I hated that saying. I would gladly put in an extra hour working out each day if it meant I could eat whatever I wanted. As much as I wanted to ignore this advice, I had to admit that, anecdotally, I found it to be extremely true. While I've managed to get in better shape through various workout routines over the years, the quickest improvements to my health have always been tied to changes in my diet.
The first significant improvement came when I finished college and moved out of my fraternity house. Don't get me wrong, I loved our house chef, and her meals were delicious, but she was from the south and butter was the main ingredient in most dishes. When I moved into a townhouse for grad school and started cooking on my own the pounds seemed to melt off.
The second, more recent, occurrence was when I stopped buying lunch at my works cafeteria, and started cooking enough when I made dinner to have leftovers for lunch throughout the week. While my cooking is probably a little healthier than the cafeteria's, I think the main difference was regaining control over my portion sizes. It was too easy to eat whatever our cafeteria deemed a meal without stopping to think how much food it really was.
Transitioning to cooking for myself has been challenging at times, but it has definitely been worth it. I want to share some of the tips and tricks that have helped me make the shift, and then in later blog posts I'll share my experience with some specific recipes. If you want a preview of what's to come, check out my Instagram account, which is full of pictures of my home cooking. This post will focus on two tips: cooking in bulk and healthy substitutions.
As much as I enjoy cooking, it can be a bit frustrating to spend an hour prepping a meal only to sit down to eat it alone, finish in ten minutes, and then have to go clean the kitchen. That's why I try to find recipes that are easy to scale up, cook in bulk, and have easily microwaveable meals for the next few days. This especially comes in handy now that I'm bringing my own lunches to work.
Some weeks I can get away with only cooking one or two nights, as long as the food is tasty enough that I don't mind the repetition throughout the week. This helps make the process more bearable, and I'm also more willing to try out new recipes that may be a little more involved (plus anything takes longer to make the first time as you learn the recipe). This in turn reduces the temptation to eat out or, even worse, grabbing fast food on the way home.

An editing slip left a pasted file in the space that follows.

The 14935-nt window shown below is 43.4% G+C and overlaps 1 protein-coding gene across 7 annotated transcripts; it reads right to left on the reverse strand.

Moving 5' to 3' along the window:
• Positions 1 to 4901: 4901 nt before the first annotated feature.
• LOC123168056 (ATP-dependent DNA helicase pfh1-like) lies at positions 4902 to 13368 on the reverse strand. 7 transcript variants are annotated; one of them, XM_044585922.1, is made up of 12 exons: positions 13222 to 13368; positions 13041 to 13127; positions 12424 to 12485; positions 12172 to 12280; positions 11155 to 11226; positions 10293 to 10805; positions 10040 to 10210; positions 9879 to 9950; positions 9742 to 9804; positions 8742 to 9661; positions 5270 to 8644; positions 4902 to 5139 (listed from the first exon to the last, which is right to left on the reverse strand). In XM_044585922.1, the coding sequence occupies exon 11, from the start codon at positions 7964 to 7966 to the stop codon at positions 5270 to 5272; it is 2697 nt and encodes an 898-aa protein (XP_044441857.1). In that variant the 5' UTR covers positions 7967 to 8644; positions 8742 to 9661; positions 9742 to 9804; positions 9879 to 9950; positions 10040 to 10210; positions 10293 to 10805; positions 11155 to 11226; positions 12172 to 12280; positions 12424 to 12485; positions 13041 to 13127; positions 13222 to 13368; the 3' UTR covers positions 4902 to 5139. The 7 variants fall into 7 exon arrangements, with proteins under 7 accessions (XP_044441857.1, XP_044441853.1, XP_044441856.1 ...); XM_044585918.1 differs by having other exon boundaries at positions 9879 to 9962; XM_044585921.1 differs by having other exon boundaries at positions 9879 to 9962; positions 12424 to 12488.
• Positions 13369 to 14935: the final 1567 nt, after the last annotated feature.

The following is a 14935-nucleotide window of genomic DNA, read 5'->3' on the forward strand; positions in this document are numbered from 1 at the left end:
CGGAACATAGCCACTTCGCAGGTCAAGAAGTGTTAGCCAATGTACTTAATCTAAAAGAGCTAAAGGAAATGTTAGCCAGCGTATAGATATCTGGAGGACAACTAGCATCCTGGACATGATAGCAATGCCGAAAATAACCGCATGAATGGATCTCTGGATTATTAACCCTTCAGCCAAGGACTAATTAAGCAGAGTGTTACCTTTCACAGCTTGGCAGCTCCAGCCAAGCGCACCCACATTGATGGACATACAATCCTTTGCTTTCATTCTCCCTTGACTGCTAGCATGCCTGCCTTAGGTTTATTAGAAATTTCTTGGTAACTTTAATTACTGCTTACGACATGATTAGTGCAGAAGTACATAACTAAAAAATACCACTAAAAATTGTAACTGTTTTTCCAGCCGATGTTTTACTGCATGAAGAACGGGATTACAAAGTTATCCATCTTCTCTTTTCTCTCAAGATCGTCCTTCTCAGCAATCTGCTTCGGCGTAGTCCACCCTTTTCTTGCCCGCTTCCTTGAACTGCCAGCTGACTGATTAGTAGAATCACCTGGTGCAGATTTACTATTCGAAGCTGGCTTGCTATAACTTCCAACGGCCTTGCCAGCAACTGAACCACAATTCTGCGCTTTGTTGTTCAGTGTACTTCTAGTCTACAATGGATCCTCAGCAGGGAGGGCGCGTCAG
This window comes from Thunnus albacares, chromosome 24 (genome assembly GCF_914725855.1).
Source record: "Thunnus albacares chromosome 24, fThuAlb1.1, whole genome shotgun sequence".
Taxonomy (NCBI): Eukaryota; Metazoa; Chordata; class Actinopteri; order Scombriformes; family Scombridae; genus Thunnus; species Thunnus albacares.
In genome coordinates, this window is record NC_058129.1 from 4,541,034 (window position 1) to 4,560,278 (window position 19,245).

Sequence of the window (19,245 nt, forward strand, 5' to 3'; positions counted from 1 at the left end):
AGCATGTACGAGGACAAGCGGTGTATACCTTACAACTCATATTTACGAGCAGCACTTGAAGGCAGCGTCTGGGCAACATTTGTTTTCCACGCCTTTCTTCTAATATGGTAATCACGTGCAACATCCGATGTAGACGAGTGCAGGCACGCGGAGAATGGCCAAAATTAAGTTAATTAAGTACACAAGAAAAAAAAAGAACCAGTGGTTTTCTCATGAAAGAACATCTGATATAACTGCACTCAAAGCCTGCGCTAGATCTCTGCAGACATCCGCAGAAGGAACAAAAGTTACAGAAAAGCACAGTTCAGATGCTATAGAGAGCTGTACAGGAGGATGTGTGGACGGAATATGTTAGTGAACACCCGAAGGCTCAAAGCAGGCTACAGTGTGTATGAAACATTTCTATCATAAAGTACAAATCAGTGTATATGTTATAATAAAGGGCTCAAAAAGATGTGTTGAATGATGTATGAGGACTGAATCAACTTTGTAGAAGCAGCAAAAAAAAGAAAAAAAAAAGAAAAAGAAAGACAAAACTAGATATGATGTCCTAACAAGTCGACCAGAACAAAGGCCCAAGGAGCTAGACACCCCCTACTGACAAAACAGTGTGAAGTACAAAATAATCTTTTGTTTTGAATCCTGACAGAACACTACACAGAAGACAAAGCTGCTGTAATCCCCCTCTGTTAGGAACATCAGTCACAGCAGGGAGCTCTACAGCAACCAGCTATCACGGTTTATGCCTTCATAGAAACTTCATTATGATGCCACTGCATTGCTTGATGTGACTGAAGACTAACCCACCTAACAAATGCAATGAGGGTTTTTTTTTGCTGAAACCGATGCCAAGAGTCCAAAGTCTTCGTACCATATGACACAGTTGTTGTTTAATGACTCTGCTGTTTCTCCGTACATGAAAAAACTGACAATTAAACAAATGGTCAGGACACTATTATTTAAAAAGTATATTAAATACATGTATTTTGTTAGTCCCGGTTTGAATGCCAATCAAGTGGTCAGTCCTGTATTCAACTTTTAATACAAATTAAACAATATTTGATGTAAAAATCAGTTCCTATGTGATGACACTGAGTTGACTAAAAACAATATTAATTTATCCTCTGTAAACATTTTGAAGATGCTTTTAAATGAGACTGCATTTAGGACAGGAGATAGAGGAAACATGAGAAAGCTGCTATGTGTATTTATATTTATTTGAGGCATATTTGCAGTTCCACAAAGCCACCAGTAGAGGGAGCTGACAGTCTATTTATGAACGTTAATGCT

It's important to keep in mind that not all home cooked meals are created equal. You still need to pay attention to what you're making and how healthy it is. A lot of the meals I'll share follow a fairly simple blue print - pick a lean protein, add two sides (a vegetable and a healthy starch, or better yet two vegetables), and if that doesn't look like enough, throw in a salad.
The second piece of advice helps when you want to break that pattern but the recipe you've found isn't as healthy as you'd like. I call it "healthy substitutions". The basic idea is you take a recipe, identify some of the less healthy ingredients, and find healthier options that you can use instead. There are lots of articles offering specific substitutions out there (just search on Google or Pinterest), but here's one of my favorites to get you started. Bonus tip: when grocery shopping stick to the perimeter of the store as much as possible. That's where the healthiest food is. Instead of venturing down one of the isles, stop and think if you can use a healthy substitution instead.
Both of these tips are all about enjoying your healthy eating. Cooking in bulk means you don't have to dread cooking and cleaning for every meal, and using healthy substitutions lets you cook a wider variety of recipes. That's because I'm I firm believer that the best way to improve how you eat is through small sustainable changes to your diet. None of these tips are about going on an actual diet. While there are some great diets out there, if you can't stick with it, they won't help. Powering through a short term diet that you don't enjoy won't lead to sustainable improvements in your health in the long run.
Feel free to share any other tips that have helped you start eating healthier in the comments, and stay tuned for my next healthy eating blog post where I'll tell y'all all about the zucchini lasagna I made last week (spoiler: it uses both tips shared above!).